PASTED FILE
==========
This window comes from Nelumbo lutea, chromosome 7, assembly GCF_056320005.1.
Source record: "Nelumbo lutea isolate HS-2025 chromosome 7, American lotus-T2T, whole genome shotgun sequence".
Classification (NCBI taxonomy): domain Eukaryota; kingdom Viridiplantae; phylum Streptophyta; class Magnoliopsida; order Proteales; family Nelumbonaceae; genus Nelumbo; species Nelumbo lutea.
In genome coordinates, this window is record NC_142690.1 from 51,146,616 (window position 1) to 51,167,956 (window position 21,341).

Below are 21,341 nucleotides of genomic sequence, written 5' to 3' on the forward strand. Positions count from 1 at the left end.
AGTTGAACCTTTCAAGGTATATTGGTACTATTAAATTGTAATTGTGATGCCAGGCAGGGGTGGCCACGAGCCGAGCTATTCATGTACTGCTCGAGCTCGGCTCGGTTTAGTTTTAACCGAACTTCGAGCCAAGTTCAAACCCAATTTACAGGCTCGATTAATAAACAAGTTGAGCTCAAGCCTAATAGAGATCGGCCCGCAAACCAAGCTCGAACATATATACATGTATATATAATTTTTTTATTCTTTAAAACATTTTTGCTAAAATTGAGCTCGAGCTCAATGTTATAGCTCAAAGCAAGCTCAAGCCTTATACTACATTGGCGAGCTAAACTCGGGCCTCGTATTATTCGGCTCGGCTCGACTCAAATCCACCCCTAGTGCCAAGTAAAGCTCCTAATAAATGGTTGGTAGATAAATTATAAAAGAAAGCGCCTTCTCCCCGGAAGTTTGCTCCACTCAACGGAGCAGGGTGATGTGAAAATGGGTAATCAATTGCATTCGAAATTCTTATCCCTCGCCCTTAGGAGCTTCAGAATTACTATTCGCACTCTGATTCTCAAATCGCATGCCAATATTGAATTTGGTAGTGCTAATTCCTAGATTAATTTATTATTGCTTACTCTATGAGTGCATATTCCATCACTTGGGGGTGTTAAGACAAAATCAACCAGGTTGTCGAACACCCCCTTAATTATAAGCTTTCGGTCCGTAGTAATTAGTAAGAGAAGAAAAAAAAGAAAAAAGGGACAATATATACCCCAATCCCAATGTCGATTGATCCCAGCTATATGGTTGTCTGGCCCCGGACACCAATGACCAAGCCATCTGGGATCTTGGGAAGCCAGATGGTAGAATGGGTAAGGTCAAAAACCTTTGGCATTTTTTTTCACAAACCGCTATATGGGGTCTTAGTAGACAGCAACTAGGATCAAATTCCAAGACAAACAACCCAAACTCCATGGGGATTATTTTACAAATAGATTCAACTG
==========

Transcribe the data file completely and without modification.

This window comes from Nelumbo lutea, chromosome 7, assembly GCF_056320005.1.
Source record: "Nelumbo lutea isolate HS-2025 chromosome 7, American lotus-T2T, whole genome shotgun sequence".
Classification (NCBI taxonomy): domain Eukaryota; kingdom Viridiplantae; phylum Streptophyta; class Magnoliopsida; order Proteales; family Nelumbonaceae; genus Nelumbo; species Nelumbo lutea.
In genome coordinates, this window is record NC_142690.1 from 51,146,616 (window position 1) to 51,167,956 (window position 21,341).

Below are 21,341 nucleotides of genomic sequence, written 5' to 3' on the forward strand. Positions count from 1 at the left end.
AGTTGAACCTTTCAAGGTATATTGGTACTATTAAATTGTAATTGTGATGCCAGGCAGGGGTGGCCACGAGCCGAGCTATTCATGTACTGCTCGAGCTCGGCTCGGTTTAGTTTTAACCGAACTTCGAGCCAAGTTCAAACCCAATTTACAGGCTCGATTAATAAACAAGTTGAGCTCAAGCCTAATAGAGATCGGCCCGCAAACCAAGCTCGAACATATATACATGTATATATAATTTTTTTATTCTTTAAAACATTTTTGCTAAAATTGAGCTCGAGCTCAATGTTATAGCTCAAAGCAAGCTCAAGCCTTATACTACATTGGCGAGCTAAACTCGGGCCTCGTATTATTCGGCTCGGCTCGACTCAAATCCACCCCTAGTGCCAAGTAAAGCTCCTAATAAATGGTTGGTAGATAAATTATAAAAGAAAGCGCCTTCTCCCCGGAAGTTTGCTCCACTCAACGGAGCAGGGTGATGTGAAAATGGGTAATCAATTGCATTCGAAATTCTTATCCCTCGCCCTTAGGAGCTTCAGAATTACTATTCGCACTCTGATTCTCAAATCGCATGCCAATATTGAATTTGGTAGTGCTAATTCCTAGATTAATTTATTATTGCTTACTCTATGAGTGCATATTCCATCACTTGGGGGTGTTAAGACAAAATCAACCAGGTTGTCGAACACCCCCTTAATTATAAGCTTTCGGTCCGTAGTAATTAGTAAGAGAAGAAAAAAAAGAAAAAAGGGACAATATATACCCCAATCCCAATGTCGATTGATCCCAGCTATATGGTTGTCTGGCCCCGGACACCAATGACCAAGCCATCTGGGATCTTGGGAAGCCAGATGGTAGAATGGGTAAGGTCAAAAACCTTTGGCATTTTTTTTCACAAACCGCTATATGGGGTCTTAGTAGACAGCAACTAGGATCAAATTCCAAGACAAACAACCCAAACTCCATGGGGATTATTTTACAAATAGATTCAACTG